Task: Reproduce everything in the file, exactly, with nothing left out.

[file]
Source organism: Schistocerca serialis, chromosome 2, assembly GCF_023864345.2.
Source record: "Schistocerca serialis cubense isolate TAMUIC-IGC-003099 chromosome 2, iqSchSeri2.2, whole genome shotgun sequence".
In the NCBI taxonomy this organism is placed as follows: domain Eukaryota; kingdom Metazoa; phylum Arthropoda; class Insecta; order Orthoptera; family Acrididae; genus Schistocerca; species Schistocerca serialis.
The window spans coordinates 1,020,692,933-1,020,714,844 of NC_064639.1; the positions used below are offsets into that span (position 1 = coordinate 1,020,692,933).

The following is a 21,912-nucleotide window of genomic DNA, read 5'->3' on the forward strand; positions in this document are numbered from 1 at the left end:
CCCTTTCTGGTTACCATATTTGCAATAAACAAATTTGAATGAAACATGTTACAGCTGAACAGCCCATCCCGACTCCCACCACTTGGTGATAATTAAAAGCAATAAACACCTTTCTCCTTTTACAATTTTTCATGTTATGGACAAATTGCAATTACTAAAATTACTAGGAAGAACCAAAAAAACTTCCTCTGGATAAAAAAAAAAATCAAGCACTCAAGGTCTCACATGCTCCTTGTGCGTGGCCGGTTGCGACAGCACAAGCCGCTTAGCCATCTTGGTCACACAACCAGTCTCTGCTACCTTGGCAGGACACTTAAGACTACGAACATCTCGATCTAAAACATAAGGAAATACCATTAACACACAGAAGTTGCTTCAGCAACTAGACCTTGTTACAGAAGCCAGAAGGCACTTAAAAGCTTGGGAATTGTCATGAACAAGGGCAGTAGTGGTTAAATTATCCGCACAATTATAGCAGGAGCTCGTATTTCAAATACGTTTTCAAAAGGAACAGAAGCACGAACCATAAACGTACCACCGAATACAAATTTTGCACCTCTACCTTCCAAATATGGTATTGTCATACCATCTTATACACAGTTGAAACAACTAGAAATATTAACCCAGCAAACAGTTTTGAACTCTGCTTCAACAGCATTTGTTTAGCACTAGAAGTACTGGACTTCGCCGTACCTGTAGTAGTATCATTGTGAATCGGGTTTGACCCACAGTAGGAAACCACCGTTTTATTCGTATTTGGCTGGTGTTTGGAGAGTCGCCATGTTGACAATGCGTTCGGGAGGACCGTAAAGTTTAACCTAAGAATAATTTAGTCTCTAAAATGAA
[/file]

Source organism: Schistocerca serialis, chromosome 2, assembly GCF_023864345.2.
Source record: "Schistocerca serialis cubense isolate TAMUIC-IGC-003099 chromosome 2, iqSchSeri2.2, whole genome shotgun sequence".
In the NCBI taxonomy this organism is placed as follows: domain Eukaryota; kingdom Metazoa; phylum Arthropoda; class Insecta; order Orthoptera; family Acrididae; genus Schistocerca; species Schistocerca serialis.
The window spans coordinates 1,020,692,933-1,020,714,844 of NC_064639.1; the positions used below are offsets into that span (position 1 = coordinate 1,020,692,933).

The following is a 21,912-nucleotide window of genomic DNA, read 5'->3' on the forward strand; positions in this document are numbered from 1 at the left end:
CCCTTTCTGGTTACCATATTTGCAATAAACAAATTTGAATGAAACATGTTACAGCTGAACAGCCCATCCCGACTCCCACCACTTGGTGATAATTAAAAGCAATAAACACCTTTCTCCTTTTACAATTTTTCATGTTATGGACAAATTGCAATTACTAAAATTACTAGGAAGAACCAAAAAAACTTCCTCTGGATAAAAAAAAAAATCAAGCACTCAAGGTCTCACATGCTCCTTGTGCGTGGCCGGTTGCGACAGCACAAGCCGCTTAGCCATCTTGGTCACACAACCAGTCTCTGCTACCTTGGCAGGACACTTAAGACTACGAACATCTCGATCTAAAACATAAGGAAATACCATTAACACACAGAAGTTGCTTCAGCAACTAGACCTTGTTACAGAAGCCAGAAGGCACTTAAAAGCTTGGGAATTGTCATGAACAAGGGCAGTAGTGGTTAAATTATCCGCACAATTATAGCAGGAGCTCGTATTTCAAATACGTTTTCAAAAGGAACAGAAGCACGAACCATAAACGTACCACCGAATACAAATTTTGCACCTCTACCTTCCAAATATGGTATTGTCATACCATCTTATACACAGTTGAAACAACTAGAAATATTAACCCAGCAAACAGTTTTGAACTCTGCTTCAACAGCATTTGTTTAGCACTAGAAGTACTGGACTTCGCCGTACCTGTAGTAGTATCATTGTGAATCGGGTTTGACCCACAGTAGGAAACCACCGTTTTATTCGTATTTGGCTGGTGTTTGGAGAGTCGCCATGTTGACAATGCGTTCGGGAGGACCGTAAAGTTTAACCTAAGAATAATTTAGTCTCTAAAATGAA